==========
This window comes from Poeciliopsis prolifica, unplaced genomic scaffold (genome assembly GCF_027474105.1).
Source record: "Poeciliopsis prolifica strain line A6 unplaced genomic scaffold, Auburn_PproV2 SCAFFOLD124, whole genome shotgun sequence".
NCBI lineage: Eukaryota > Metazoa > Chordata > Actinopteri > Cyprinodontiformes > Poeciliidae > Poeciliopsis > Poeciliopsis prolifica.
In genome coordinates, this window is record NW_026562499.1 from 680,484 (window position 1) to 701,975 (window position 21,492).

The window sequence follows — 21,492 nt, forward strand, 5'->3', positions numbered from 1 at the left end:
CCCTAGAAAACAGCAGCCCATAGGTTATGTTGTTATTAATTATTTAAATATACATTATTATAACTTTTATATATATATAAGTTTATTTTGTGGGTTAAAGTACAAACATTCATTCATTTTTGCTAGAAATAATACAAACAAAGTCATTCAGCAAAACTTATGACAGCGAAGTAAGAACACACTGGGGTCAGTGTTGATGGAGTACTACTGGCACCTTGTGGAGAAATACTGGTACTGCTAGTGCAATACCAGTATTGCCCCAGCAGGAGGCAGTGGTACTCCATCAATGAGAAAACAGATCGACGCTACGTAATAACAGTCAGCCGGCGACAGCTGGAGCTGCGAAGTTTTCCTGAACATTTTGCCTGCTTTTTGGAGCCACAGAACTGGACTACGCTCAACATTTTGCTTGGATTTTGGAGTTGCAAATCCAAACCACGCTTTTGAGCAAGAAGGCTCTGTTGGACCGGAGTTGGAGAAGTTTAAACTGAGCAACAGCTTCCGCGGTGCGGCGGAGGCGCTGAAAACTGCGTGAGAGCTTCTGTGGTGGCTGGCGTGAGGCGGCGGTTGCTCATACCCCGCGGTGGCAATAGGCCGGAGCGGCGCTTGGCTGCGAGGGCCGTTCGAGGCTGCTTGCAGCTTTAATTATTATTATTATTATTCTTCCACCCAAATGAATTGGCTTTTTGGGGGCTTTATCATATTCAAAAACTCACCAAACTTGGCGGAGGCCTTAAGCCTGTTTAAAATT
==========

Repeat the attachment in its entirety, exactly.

This window comes from Poeciliopsis prolifica, unplaced genomic scaffold (genome assembly GCF_027474105.1).
Source record: "Poeciliopsis prolifica strain line A6 unplaced genomic scaffold, Auburn_PproV2 SCAFFOLD124, whole genome shotgun sequence".
NCBI lineage: Eukaryota > Metazoa > Chordata > Actinopteri > Cyprinodontiformes > Poeciliidae > Poeciliopsis > Poeciliopsis prolifica.
In genome coordinates, this window is record NW_026562499.1 from 680,484 (window position 1) to 701,975 (window position 21,492).

The window sequence follows — 21,492 nt, forward strand, 5'->3', positions numbered from 1 at the left end:
CCCTAGAAAACAGCAGCCCATAGGTTATGTTGTTATTAATTATTTAAATATACATTATTATAACTTTTATATATATATAAGTTTATTTTGTGGGTTAAAGTACAAACATTCATTCATTTTTGCTAGAAATAATACAAACAAAGTCATTCAGCAAAACTTATGACAGCGAAGTAAGAACACACTGGGGTCAGTGTTGATGGAGTACTACTGGCACCTTGTGGAGAAATACTGGTACTGCTAGTGCAATACCAGTATTGCCCCAGCAGGAGGCAGTGGTACTCCATCAATGAGAAAACAGATCGACGCTACGTAATAACAGTCAGCCGGCGACAGCTGGAGCTGCGAAGTTTTCCTGAACATTTTGCCTGCTTTTTGGAGCCACAGAACTGGACTACGCTCAACATTTTGCTTGGATTTTGGAGTTGCAAATCCAAACCACGCTTTTGAGCAAGAAGGCTCTGTTGGACCGGAGTTGGAGAAGTTTAAACTGAGCAACAGCTTCCGCGGTGCGGCGGAGGCGCTGAAAACTGCGTGAGAGCTTCTGTGGTGGCTGGCGTGAGGCGGCGGTTGCTCATACCCCGCGGTGGCAATAGGCCGGAGCGGCGCTTGGCTGCGAGGGCCGTTCGAGGCTGCTTGCAGCTTTAATTATTATTATTATTATTCTTCCACCCAAATGAATTGGCTTTTTGGGGGCTTTATCATATTCAAAAACTCACCAAACTTGGCGGAGGCCTTAAGCCTGTTTAAAATT